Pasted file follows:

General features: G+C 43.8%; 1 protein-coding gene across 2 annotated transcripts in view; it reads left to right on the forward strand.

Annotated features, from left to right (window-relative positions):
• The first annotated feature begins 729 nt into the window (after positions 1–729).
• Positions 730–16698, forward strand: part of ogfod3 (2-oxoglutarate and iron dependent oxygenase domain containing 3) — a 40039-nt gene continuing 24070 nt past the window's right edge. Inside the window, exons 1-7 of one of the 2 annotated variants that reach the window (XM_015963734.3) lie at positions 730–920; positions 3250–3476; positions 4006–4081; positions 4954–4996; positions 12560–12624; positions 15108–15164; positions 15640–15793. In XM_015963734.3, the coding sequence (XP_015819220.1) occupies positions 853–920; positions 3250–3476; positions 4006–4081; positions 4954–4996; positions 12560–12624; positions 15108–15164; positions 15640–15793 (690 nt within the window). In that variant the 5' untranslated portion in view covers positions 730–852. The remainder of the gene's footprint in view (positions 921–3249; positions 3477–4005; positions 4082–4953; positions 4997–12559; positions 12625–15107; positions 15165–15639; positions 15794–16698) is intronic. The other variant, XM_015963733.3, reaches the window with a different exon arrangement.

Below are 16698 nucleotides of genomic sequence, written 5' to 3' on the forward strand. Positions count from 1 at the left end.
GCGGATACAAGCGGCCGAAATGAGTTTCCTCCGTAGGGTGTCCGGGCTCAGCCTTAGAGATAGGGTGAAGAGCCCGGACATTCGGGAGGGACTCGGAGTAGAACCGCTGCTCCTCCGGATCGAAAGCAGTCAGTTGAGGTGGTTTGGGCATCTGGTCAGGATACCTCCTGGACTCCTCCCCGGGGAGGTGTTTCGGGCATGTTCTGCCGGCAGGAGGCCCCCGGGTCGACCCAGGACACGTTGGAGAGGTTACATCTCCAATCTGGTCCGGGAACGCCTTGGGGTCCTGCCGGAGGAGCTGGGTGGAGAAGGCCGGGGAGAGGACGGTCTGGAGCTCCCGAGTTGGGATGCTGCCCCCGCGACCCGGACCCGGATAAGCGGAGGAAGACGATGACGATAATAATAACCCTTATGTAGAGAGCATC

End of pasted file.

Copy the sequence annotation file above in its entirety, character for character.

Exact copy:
General features: G+C 43.8%; 1 protein-coding gene across 2 annotated transcripts in view; it reads left to right on the forward strand.

Annotated features, from left to right (window-relative positions):
• The first annotated feature begins 729 nt into the window (after positions 1–729).
• Positions 730–16698, forward strand: part of ogfod3 (2-oxoglutarate and iron dependent oxygenase domain containing 3) — a 40039-nt gene continuing 24070 nt past the window's right edge. Inside the window, exons 1-7 of one of the 2 annotated variants that reach the window (XM_015963734.3) lie at positions 730–920; positions 3250–3476; positions 4006–4081; positions 4954–4996; positions 12560–12624; positions 15108–15164; positions 15640–15793. In XM_015963734.3, the coding sequence (XP_015819220.1) occupies positions 853–920; positions 3250–3476; positions 4006–4081; positions 4954–4996; positions 12560–12624; positions 15108–15164; positions 15640–15793 (690 nt within the window). In that variant the 5' untranslated portion in view covers positions 730–852. The remainder of the gene's footprint in view (positions 921–3249; positions 3477–4005; positions 4082–4953; positions 4997–12559; positions 12625–15107; positions 15165–15639; positions 15794–16698) is intronic. The other variant, XM_015963733.3, reaches the window with a different exon arrangement.

Below are 16698 nucleotides of genomic sequence, written 5' to 3' on the forward strand. Positions count from 1 at the left end.
GCGGATACAAGCGGCCGAAATGAGTTTCCTCCGTAGGGTGTCCGGGCTCAGCCTTAGAGATAGGGTGAAGAGCCCGGACATTCGGGAGGGACTCGGAGTAGAACCGCTGCTCCTCCGGATCGAAAGCAGTCAGTTGAGGTGGTTTGGGCATCTGGTCAGGATACCTCCTGGACTCCTCCCCGGGGAGGTGTTTCGGGCATGTTCTGCCGGCAGGAGGCCCCCGGGTCGACCCAGGACACGTTGGAGAGGTTACATCTCCAATCTGGTCCGGGAACGCCTTGGGGTCCTGCCGGAGGAGCTGGGTGGAGAAGGCCGGGGAGAGGACGGTCTGGAGCTCCCGAGTTGGGATGCTGCCCCCGCGACCCGGACCCGGATAAGCGGAGGAAGACGATGACGATAATAATAACCCTTATGTAGAGAGCATC